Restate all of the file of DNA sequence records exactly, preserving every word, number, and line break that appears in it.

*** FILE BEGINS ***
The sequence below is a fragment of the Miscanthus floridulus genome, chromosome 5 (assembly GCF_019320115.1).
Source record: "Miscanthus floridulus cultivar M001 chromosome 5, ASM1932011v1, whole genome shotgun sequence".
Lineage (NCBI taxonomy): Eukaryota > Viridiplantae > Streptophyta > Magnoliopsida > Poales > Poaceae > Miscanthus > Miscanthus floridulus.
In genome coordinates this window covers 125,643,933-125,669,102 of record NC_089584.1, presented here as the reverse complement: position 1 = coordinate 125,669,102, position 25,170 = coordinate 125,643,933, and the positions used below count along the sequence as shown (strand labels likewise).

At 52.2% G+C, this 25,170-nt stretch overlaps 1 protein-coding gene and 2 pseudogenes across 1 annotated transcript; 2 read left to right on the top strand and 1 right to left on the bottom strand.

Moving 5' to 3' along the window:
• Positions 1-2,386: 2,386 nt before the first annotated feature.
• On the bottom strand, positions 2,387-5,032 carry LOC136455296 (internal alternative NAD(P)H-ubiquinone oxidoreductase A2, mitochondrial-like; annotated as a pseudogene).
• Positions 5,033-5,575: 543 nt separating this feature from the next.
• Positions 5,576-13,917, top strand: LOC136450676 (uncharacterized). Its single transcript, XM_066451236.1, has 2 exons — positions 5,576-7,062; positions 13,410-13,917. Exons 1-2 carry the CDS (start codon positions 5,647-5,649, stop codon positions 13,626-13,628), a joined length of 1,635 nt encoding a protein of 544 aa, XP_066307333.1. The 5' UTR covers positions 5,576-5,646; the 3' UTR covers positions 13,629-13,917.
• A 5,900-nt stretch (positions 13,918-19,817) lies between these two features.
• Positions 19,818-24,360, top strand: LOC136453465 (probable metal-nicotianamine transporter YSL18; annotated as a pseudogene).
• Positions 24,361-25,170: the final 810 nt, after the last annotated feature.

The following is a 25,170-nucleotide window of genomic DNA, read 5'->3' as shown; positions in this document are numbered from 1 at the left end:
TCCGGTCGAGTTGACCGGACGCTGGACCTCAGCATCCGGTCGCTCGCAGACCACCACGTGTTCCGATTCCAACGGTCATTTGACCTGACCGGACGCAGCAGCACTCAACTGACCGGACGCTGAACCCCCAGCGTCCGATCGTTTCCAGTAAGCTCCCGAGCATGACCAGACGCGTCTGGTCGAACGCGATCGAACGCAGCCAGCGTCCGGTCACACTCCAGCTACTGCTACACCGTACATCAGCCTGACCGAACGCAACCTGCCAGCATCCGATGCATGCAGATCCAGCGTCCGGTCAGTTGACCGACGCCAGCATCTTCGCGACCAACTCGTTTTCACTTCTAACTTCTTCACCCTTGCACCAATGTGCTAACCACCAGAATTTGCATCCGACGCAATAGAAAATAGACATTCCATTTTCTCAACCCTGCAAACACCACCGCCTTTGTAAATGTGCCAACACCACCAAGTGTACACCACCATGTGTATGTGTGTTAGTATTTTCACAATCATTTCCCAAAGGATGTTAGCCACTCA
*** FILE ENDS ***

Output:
The sequence below is a fragment of the Miscanthus floridulus genome, chromosome 5 (assembly GCF_019320115.1).
Source record: "Miscanthus floridulus cultivar M001 chromosome 5, ASM1932011v1, whole genome shotgun sequence".
Lineage (NCBI taxonomy): Eukaryota > Viridiplantae > Streptophyta > Magnoliopsida > Poales > Poaceae > Miscanthus > Miscanthus floridulus.
In genome coordinates this window covers 125,643,933-125,669,102 of record NC_089584.1, presented here as the reverse complement: position 1 = coordinate 125,669,102, position 25,170 = coordinate 125,643,933, and the positions used below count along the sequence as shown (strand labels likewise).

At 52.2% G+C, this 25,170-nt stretch overlaps 1 protein-coding gene and 2 pseudogenes across 1 annotated transcript; 2 read left to right on the top strand and 1 right to left on the bottom strand.

Moving 5' to 3' along the window:
• Positions 1-2,386: 2,386 nt before the first annotated feature.
• On the bottom strand, positions 2,387-5,032 carry LOC136455296 (internal alternative NAD(P)H-ubiquinone oxidoreductase A2, mitochondrial-like; annotated as a pseudogene).
• Positions 5,033-5,575: 543 nt separating this feature from the next.
• Positions 5,576-13,917, top strand: LOC136450676 (uncharacterized). Its single transcript, XM_066451236.1, has 2 exons — positions 5,576-7,062; positions 13,410-13,917. Exons 1-2 carry the CDS (start codon positions 5,647-5,649, stop codon positions 13,626-13,628), a joined length of 1,635 nt encoding a protein of 544 aa, XP_066307333.1. The 5' UTR covers positions 5,576-5,646; the 3' UTR covers positions 13,629-13,917.
• A 5,900-nt stretch (positions 13,918-19,817) lies between these two features.
• Positions 19,818-24,360, top strand: LOC136453465 (probable metal-nicotianamine transporter YSL18; annotated as a pseudogene).
• Positions 24,361-25,170: the final 810 nt, after the last annotated feature.

The following is a 25,170-nucleotide window of genomic DNA, read 5'->3' as shown; positions in this document are numbered from 1 at the left end:
TCCGGTCGAGTTGACCGGACGCTGGACCTCAGCATCCGGTCGCTCGCAGACCACCACGTGTTCCGATTCCAACGGTCATTTGACCTGACCGGACGCAGCAGCACTCAACTGACCGGACGCTGAACCCCCAGCGTCCGATCGTTTCCAGTAAGCTCCCGAGCATGACCAGACGCGTCTGGTCGAACGCGATCGAACGCAGCCAGCGTCCGGTCACACTCCAGCTACTGCTACACCGTACATCAGCCTGACCGAACGCAACCTGCCAGCATCCGATGCATGCAGATCCAGCGTCCGGTCAGTTGACCGACGCCAGCATCTTCGCGACCAACTCGTTTTCACTTCTAACTTCTTCACCCTTGCACCAATGTGCTAACCACCAGAATTTGCATCCGACGCAATAGAAAATAGACATTCCATTTTCTCAACCCTGCAAACACCACCGCCTTTGTAAATGTGCCAACACCACCAAGTGTACACCACCATGTGTATGTGTGTTAGTATTTTCACAATCATTTCCCAAAGGATGTTAGCCACTCA